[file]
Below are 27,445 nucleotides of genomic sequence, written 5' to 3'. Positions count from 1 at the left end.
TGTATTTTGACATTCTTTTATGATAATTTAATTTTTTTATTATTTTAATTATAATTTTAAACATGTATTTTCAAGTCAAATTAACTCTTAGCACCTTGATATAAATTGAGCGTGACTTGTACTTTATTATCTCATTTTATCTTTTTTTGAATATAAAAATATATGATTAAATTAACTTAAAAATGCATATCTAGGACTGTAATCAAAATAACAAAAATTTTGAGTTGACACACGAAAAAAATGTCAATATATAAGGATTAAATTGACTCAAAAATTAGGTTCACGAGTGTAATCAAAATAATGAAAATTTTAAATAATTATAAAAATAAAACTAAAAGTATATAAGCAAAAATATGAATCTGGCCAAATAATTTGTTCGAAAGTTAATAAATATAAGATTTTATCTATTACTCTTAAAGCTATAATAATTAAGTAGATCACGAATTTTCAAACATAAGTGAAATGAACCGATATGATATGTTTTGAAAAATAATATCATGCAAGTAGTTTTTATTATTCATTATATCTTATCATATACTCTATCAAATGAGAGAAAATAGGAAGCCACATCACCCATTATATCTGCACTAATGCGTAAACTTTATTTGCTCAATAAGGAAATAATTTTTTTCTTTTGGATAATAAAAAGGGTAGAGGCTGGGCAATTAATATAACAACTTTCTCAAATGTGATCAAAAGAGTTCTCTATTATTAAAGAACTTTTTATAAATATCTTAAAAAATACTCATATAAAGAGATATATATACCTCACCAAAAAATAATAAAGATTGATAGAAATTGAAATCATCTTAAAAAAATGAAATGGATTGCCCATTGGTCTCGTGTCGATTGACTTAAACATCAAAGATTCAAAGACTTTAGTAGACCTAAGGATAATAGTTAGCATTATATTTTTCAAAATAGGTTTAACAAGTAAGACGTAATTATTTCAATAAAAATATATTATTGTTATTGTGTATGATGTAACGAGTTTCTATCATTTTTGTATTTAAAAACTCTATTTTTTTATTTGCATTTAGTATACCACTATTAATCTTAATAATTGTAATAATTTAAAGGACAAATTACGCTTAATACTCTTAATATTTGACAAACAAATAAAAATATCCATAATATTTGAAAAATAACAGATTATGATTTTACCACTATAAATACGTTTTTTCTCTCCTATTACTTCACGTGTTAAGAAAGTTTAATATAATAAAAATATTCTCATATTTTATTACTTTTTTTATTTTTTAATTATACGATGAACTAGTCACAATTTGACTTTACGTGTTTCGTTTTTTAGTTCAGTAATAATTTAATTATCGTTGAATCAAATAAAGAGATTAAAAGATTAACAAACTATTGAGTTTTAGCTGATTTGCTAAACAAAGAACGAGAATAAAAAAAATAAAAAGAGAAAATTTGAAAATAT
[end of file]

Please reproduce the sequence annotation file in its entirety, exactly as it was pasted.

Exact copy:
Below are 27,445 nucleotides of genomic sequence, written 5' to 3'. Positions count from 1 at the left end.
TGTATTTTGACATTCTTTTATGATAATTTAATTTTTTTATTATTTTAATTATAATTTTAAACATGTATTTTCAAGTCAAATTAACTCTTAGCACCTTGATATAAATTGAGCGTGACTTGTACTTTATTATCTCATTTTATCTTTTTTTGAATATAAAAATATATGATTAAATTAACTTAAAAATGCATATCTAGGACTGTAATCAAAATAACAAAAATTTTGAGTTGACACACGAAAAAAATGTCAATATATAAGGATTAAATTGACTCAAAAATTAGGTTCACGAGTGTAATCAAAATAATGAAAATTTTAAATAATTATAAAAATAAAACTAAAAGTATATAAGCAAAAATATGAATCTGGCCAAATAATTTGTTCGAAAGTTAATAAATATAAGATTTTATCTATTACTCTTAAAGCTATAATAATTAAGTAGATCACGAATTTTCAAACATAAGTGAAATGAACCGATATGATATGTTTTGAAAAATAATATCATGCAAGTAGTTTTTATTATTCATTATATCTTATCATATACTCTATCAAATGAGAGAAAATAGGAAGCCACATCACCCATTATATCTGCACTAATGCGTAAACTTTATTTGCTCAATAAGGAAATAATTTTTTTCTTTTGGATAATAAAAAGGGTAGAGGCTGGGCAATTAATATAACAACTTTCTCAAATGTGATCAAAAGAGTTCTCTATTATTAAAGAACTTTTTATAAATATCTTAAAAAATACTCATATAAAGAGATATATATACCTCACCAAAAAATAATAAAGATTGATAGAAATTGAAATCATCTTAAAAAAATGAAATGGATTGCCCATTGGTCTCGTGTCGATTGACTTAAACATCAAAGATTCAAAGACTTTAGTAGACCTAAGGATAATAGTTAGCATTATATTTTTCAAAATAGGTTTAACAAGTAAGACGTAATTATTTCAATAAAAATATATTATTGTTATTGTGTATGATGTAACGAGTTTCTATCATTTTTGTATTTAAAAACTCTATTTTTTTATTTGCATTTAGTATACCACTATTAATCTTAATAATTGTAATAATTTAAAGGACAAATTACGCTTAATACTCTTAATATTTGACAAACAAATAAAAATATCCATAATATTTGAAAAATAACAGATTATGATTTTACCACTATAAATACGTTTTTTCTCTCCTATTACTTCACGTGTTAAGAAAGTTTAATATAATAAAAATATTCTCATATTTTATTACTTTTTTTATTTTTTAATTATACGATGAACTAGTCACAATTTGACTTTACGTGTTTCGTTTTTTAGTTCAGTAATAATTTAATTATCGTTGAATCAAATAAAGAGATTAAAAGATTAACAAACTATTGAGTTTTAGCTGATTTGCTAAACAAAGAACGAGAATAAAAAAAATAAAAAGAGAAAATTTGAAAATAT